Frank Costigliola, D.Phil. Publication Frank Costigliola, D.Phil. Publication Frank Costigliola, D.Phil. Publication



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Media Appearances (5)

George Kennan: The Cold War Architect Who Opposed The War

Letters & Politics with Mitch Jeserich  online


Guest: Frank Costigliola is the author of Kennan: A Life between Worlds. He is also a Board of Trustees Distinguished Professor of History at the University of Connecticut.

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On the Life of George Kennan, Divided Between the United States and the Soviet Union

LitHub  online


Hosted by Andrew Keen, Keen On features conversations with some of the world’s leading thinkers and writers about the economic, political, and technological issues being discussed in the news, right now. In this episode, Andrew talks to Frank Costigliola, author of Kennan: A Life Between Two Worlds.

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Here's Every Time Russian or Soviet Spies Tried to Interfere in US Elections. How Does 2016 Compare?



"Now who knows if Russia didn’t somehow fund one candidate or another," said Frank Costigliola, a history professor at the University of Connecticut. "But it’s unknown."...

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What Would Kennan Say to Obama?

The New York Times  


“I don’t really even need George Kennan right now,” Barack Obama volunteered to David Remnick in a recent interview. Obama got it wrong. He, and we as a nation, do need Mr. Kennan now, as much as at the dawn of the Cold War...

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'Roosevelt’s Lost Alliances' by Frank Costigliola

The Boston Globe  


Franklin Roosevelt’s dozen years as president saw him battle the Great Depression, Imperial Japan, and Nazi Germany. In Frank Costigliola’s view, Roosevelt was necessary for one more imposing task: preventing the Cold War. The tragedy was that FDR did not live long enough to complete it...

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Articles (8)

Kennan’s Warning on Ukraine

Foreign Affairs


George Kennan, the remarkable U.S. diplomat and probing observer of international relations, is famous for forecasting the collapse of the Soviet Union. Less well known is his warning in 1948 that no Russian government would ever accept Ukrainian independence. Foreseeing a deadlocked struggle between Moscow and Kyiv, Kennan made detailed suggestions at the time about how Washington should deal with a conflict that pitted an independent Ukraine against Russia. He returned to this subject half a century later. Kennan, then in his 90s, cautioned that the eastward expansion of NATO would doom democracy in Russia and ignite another Cold War.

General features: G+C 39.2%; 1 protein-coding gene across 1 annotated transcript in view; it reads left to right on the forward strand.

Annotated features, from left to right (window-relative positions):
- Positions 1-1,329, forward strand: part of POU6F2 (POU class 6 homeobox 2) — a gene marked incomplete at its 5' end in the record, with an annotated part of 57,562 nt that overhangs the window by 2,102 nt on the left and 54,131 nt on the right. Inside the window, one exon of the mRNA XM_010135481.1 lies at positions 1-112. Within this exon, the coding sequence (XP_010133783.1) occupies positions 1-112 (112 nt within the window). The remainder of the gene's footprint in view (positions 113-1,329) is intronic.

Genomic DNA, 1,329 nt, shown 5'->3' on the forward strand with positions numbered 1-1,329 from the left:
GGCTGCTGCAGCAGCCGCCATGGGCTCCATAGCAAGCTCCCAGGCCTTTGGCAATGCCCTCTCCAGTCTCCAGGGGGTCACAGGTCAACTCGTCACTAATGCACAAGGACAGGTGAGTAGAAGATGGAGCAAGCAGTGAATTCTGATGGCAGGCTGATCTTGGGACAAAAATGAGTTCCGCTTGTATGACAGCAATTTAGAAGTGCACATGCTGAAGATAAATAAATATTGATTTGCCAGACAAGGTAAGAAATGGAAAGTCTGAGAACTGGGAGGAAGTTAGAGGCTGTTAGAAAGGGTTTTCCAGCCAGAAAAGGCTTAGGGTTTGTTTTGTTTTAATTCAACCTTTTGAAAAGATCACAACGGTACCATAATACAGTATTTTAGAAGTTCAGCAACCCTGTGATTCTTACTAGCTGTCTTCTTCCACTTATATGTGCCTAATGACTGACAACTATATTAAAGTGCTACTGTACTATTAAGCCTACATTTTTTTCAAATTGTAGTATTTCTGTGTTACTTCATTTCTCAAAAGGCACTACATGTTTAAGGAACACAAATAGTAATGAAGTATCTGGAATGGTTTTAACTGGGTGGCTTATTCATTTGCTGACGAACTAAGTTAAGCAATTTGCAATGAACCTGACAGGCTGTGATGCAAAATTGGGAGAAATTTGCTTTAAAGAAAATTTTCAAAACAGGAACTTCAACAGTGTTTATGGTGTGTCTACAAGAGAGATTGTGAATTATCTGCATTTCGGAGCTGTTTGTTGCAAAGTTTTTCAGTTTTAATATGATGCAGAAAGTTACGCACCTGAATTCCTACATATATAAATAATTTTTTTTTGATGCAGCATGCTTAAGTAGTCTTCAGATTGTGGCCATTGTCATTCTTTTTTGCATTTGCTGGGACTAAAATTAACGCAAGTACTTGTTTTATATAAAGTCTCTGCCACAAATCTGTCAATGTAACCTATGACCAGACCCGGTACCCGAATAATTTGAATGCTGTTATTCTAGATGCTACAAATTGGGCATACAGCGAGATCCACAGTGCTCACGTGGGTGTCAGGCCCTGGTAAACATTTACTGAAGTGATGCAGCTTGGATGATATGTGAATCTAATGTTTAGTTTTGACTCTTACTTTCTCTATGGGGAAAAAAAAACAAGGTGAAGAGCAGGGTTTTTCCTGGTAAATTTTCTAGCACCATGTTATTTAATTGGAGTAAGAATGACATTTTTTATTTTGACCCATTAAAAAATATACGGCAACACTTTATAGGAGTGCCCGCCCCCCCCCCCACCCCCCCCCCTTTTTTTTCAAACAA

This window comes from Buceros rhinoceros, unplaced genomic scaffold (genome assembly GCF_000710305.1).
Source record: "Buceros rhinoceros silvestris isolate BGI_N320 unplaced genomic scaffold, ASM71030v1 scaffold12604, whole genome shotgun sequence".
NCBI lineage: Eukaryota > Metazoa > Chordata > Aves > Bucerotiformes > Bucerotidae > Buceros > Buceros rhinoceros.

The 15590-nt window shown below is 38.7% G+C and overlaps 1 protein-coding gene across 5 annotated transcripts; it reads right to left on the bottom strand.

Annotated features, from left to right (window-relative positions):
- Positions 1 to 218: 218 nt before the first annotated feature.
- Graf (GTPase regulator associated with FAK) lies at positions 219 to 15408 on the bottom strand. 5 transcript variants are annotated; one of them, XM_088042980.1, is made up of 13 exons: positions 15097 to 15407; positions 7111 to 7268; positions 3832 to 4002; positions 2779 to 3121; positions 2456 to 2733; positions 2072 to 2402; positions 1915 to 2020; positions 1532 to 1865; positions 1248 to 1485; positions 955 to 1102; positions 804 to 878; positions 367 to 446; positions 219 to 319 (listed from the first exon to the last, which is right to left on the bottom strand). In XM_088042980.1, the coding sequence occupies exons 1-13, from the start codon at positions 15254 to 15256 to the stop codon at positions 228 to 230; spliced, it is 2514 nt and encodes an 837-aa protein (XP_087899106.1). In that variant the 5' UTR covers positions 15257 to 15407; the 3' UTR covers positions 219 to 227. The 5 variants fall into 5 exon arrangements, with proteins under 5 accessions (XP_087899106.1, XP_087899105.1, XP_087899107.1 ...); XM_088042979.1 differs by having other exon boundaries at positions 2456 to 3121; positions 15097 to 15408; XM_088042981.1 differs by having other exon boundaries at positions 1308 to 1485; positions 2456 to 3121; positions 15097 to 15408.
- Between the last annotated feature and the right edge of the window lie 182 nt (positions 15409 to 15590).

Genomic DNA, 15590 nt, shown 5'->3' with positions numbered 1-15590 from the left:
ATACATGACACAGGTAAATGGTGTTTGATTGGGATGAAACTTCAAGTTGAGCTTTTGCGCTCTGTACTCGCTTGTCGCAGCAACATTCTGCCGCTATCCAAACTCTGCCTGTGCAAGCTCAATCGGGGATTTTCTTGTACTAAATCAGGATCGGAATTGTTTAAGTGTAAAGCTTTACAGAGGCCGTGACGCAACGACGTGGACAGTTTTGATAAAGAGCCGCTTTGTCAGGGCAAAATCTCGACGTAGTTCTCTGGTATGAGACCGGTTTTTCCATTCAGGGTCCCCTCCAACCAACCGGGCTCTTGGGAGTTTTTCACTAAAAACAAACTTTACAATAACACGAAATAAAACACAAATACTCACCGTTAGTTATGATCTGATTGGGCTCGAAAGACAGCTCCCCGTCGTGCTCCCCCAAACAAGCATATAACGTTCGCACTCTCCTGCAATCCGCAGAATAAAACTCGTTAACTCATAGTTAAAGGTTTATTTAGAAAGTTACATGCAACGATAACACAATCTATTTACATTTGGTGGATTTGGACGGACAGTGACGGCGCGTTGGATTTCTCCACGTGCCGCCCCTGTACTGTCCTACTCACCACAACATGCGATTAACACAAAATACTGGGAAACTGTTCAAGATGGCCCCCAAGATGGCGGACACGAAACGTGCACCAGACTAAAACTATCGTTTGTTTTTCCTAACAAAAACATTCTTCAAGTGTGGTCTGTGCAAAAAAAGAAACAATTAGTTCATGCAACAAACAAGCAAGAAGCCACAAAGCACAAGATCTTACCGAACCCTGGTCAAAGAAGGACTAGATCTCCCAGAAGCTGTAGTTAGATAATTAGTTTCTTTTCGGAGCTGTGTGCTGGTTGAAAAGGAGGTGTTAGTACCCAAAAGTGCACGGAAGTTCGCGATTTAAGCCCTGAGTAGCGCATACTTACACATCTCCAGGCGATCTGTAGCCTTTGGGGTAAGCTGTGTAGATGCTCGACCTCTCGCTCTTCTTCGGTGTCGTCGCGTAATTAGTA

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“Personal Dynamics and Presidential Transitions: The Case of Roosevelt and Truman”

Cornell University Press, 2015

Brian Balogh and Bruce J. Schulman


“Roosevelt’s Body and National Power,”

Duke University Press

Emily S. Rosenberg


“Kennan Encounters Russia, 1933-37,”


Choi Chatterjee and Beth Holmgren


“Pamela Churchill, Wartime London, and the Making of the Special Relationship

Diplomatic History


“Archibald Clark Kerr, Averell Harriman, and the Fate of the Wartime Alliance,”

Journal of Transatlantic Studies


“After Roosevelt’s Death: Dangerous Emotions, Divisive Discourses, and the Abandoned Alliance,”

Diplomatic History


“The Foreign Policy of Kennedy and Johnson in the Cold War”

Cambridge History of the Cold War

Odd Arne Westad and Melvyn P. Leffler